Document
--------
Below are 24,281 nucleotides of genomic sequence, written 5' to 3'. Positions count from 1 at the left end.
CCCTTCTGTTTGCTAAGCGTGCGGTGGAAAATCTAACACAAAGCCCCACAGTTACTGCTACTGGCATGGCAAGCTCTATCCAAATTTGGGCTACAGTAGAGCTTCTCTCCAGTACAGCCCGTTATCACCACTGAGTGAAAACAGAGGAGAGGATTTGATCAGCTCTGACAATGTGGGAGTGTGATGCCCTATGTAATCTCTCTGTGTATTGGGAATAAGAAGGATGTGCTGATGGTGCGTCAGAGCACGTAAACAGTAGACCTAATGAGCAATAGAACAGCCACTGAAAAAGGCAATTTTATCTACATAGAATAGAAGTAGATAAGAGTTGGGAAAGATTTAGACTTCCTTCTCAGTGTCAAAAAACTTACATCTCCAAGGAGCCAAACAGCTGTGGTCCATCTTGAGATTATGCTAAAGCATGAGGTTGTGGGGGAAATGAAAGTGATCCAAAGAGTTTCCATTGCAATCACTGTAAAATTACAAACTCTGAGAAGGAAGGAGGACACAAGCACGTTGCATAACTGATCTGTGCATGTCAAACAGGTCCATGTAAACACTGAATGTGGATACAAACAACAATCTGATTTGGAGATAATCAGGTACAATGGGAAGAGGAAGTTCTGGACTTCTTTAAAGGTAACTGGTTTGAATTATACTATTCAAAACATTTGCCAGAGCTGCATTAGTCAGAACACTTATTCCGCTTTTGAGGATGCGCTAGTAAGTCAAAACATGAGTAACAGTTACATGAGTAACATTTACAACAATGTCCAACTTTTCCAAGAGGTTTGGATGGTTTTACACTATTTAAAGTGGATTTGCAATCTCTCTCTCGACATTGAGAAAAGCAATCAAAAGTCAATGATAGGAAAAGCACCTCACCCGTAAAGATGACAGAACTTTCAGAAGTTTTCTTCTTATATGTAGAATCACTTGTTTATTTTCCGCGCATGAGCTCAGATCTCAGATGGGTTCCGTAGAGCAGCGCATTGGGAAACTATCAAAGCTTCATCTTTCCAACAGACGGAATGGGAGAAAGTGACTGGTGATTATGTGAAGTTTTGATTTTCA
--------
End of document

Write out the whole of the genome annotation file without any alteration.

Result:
Below are 24,281 nucleotides of genomic sequence, written 5' to 3'. Positions count from 1 at the left end.
CCCTTCTGTTTGCTAAGCGTGCGGTGGAAAATCTAACACAAAGCCCCACAGTTACTGCTACTGGCATGGCAAGCTCTATCCAAATTTGGGCTACAGTAGAGCTTCTCTCCAGTACAGCCCGTTATCACCACTGAGTGAAAACAGAGGAGAGGATTTGATCAGCTCTGACAATGTGGGAGTGTGATGCCCTATGTAATCTCTCTGTGTATTGGGAATAAGAAGGATGTGCTGATGGTGCGTCAGAGCACGTAAACAGTAGACCTAATGAGCAATAGAACAGCCACTGAAAAAGGCAATTTTATCTACATAGAATAGAAGTAGATAAGAGTTGGGAAAGATTTAGACTTCCTTCTCAGTGTCAAAAAACTTACATCTCCAAGGAGCCAAACAGCTGTGGTCCATCTTGAGATTATGCTAAAGCATGAGGTTGTGGGGGAAATGAAAGTGATCCAAAGAGTTTCCATTGCAATCACTGTAAAATTACAAACTCTGAGAAGGAAGGAGGACACAAGCACGTTGCATAACTGATCTGTGCATGTCAAACAGGTCCATGTAAACACTGAATGTGGATACAAACAACAATCTGATTTGGAGATAATCAGGTACAATGGGAAGAGGAAGTTCTGGACTTCTTTAAAGGTAACTGGTTTGAATTATACTATTCAAAACATTTGCCAGAGCTGCATTAGTCAGAACACTTATTCCGCTTTTGAGGATGCGCTAGTAAGTCAAAACATGAGTAACAGTTACATGAGTAACATTTACAACAATGTCCAACTTTTCCAAGAGGTTTGGATGGTTTTACACTATTTAAAGTGGATTTGCAATCTCTCTCTCGACATTGAGAAAAGCAATCAAAAGTCAATGATAGGAAAAGCACCTCACCCGTAAAGATGACAGAACTTTCAGAAGTTTTCTTCTTATATGTAGAATCACTTGTTTATTTTCCGCGCATGAGCTCAGATCTCAGATGGGTTCCGTAGAGCAGCGCATTGGGAAACTATCAAAGCTTCATCTTTCCAACAGACGGAATGGGAGAAAGTGACTGGTGATTATGTGAAGTTTTGATTTTCA